I needed to regularly backup some data to a zip file in another directory. The problem was that the data changed daily and the size started to be an issue so that I couldn’t keep all the backups.

So what files do you delete and when? Ideally, you’d like to be able to recover from most errors. This includes the error where something has been wrong for a month and you need to recover from that one as well. (It also includes the “OH NO! I DELETED HALF THE FILE!” errors where you need a very fresh copy).

After some searching, I stumbled across a rather clever solution that apparently some backup programs implement: use the optimal Tower of Hanoi solution. If you recall, the Tower of Hanoi problem is typically stated where you have three poles and some discs of decreasing size. You need to move the stack of discs from one pole to another so that no bigger disc is ever on top of a smaller disc. One good solution is to always move the smallest disc every 2^1 moves, the next smallest disc every 2^2 moves, the third smallest every 2^3 moves, etc. The picture from Wikipedia above shows this quite well.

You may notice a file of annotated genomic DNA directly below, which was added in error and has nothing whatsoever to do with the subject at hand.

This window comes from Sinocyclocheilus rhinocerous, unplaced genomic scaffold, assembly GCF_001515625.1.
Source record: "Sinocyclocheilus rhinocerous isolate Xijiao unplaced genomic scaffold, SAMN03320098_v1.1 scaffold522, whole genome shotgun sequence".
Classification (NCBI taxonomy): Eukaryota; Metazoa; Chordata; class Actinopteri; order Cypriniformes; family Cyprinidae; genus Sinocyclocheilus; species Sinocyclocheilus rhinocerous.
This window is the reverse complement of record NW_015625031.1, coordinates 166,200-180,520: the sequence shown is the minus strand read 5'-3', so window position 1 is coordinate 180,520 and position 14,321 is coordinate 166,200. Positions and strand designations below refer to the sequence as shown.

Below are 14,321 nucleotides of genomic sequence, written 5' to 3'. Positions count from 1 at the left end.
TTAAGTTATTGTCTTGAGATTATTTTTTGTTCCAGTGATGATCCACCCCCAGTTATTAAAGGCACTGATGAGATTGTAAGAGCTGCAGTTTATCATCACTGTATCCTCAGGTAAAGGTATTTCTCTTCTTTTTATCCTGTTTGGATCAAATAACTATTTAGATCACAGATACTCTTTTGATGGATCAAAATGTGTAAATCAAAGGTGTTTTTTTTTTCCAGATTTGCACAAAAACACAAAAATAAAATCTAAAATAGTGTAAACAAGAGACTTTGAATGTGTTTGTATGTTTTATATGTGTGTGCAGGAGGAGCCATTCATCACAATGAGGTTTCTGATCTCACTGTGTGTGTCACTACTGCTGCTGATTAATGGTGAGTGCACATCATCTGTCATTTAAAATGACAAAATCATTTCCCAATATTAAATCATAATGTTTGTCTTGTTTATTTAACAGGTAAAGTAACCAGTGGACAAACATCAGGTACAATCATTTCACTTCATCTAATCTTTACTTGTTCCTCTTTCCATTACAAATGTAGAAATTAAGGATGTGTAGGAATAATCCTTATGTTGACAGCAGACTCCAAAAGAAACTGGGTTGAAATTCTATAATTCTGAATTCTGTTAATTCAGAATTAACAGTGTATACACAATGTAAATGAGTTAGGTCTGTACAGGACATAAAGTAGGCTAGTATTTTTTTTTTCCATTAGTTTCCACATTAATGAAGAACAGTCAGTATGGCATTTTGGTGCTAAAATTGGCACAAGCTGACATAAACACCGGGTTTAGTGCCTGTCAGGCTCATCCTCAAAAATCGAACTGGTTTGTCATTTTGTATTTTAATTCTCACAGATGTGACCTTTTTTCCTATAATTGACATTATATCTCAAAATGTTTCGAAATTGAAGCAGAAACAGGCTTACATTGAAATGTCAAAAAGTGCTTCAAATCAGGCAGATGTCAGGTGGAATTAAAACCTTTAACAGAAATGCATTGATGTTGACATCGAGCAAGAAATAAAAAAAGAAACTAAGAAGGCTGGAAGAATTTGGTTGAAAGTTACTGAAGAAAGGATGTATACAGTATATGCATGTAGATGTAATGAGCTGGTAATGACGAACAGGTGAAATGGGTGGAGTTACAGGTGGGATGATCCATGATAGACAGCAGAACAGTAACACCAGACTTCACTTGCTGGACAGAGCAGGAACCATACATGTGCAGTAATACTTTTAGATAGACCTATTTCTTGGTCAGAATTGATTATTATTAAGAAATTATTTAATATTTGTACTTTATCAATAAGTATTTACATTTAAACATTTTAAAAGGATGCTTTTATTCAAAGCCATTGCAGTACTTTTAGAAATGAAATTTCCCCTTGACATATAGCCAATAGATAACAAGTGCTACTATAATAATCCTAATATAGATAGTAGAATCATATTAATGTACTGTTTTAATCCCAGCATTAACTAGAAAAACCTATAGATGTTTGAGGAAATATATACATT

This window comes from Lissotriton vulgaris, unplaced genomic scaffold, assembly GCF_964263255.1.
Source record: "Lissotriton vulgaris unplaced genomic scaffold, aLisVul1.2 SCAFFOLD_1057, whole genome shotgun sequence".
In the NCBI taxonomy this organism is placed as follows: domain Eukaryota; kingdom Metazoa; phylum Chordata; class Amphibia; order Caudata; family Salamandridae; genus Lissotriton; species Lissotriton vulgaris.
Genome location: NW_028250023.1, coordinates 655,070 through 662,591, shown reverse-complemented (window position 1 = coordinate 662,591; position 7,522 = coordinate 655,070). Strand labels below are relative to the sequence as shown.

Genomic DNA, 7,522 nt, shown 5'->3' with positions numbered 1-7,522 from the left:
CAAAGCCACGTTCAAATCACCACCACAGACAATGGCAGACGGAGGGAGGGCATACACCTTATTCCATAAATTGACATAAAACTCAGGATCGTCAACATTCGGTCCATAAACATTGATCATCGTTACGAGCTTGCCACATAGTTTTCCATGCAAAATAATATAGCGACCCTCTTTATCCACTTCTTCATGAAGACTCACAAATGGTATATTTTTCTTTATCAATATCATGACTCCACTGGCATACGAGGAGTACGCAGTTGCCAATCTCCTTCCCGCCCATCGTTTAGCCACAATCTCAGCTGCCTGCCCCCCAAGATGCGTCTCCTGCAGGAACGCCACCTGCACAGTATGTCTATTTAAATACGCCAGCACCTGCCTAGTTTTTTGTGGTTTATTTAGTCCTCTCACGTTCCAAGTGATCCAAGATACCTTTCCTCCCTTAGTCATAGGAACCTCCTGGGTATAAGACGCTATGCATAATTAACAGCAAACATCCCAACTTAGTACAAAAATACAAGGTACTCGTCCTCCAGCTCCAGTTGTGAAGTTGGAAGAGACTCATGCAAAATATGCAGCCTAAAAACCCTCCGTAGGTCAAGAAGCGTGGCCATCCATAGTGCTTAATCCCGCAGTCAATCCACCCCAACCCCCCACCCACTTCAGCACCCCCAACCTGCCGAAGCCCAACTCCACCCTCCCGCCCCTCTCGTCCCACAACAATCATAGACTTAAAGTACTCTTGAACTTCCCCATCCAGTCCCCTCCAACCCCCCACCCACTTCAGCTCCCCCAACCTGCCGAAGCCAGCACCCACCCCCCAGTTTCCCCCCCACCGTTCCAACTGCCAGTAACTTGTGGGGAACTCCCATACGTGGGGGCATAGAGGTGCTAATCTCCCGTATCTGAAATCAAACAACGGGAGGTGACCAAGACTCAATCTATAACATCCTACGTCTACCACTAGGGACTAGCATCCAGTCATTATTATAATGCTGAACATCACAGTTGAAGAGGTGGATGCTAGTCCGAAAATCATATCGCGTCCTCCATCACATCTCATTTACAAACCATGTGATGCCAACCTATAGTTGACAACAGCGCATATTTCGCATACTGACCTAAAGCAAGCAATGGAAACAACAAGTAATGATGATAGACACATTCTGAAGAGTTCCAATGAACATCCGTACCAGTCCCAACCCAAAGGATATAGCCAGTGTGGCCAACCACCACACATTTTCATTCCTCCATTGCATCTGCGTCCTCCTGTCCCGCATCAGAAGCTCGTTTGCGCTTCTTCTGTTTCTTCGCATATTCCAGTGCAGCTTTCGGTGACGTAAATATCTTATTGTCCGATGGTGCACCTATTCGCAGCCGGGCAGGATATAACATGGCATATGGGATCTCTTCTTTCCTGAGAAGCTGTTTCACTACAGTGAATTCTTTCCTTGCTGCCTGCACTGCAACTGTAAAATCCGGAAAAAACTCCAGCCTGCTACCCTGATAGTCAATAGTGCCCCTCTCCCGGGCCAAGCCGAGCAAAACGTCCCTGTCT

Imagine that the discs are backup tapes. Each time you “move” the tape represents when you perform a backup using that tape. It gives a nice exponential staggering which works pretty good in practice. Working with zip files is similar, just delete files that don’t match the exponential factor (well, there is some rounding involved). The math works out because a file that is 8 days old was around at the 4 day mark and at the 2 day mark. However, a file that is 6 days old wouldn’t make it because it isn’t a power of two.

So imagine it’s 11/8/2007. You’d have a directory of backups like this:


Recent history is very backed up, but it thins out over time where it becomes less useful. It’s a nice trade off of having backups, but saving space.

Who knew? The Towers of Hanoi are actually useful!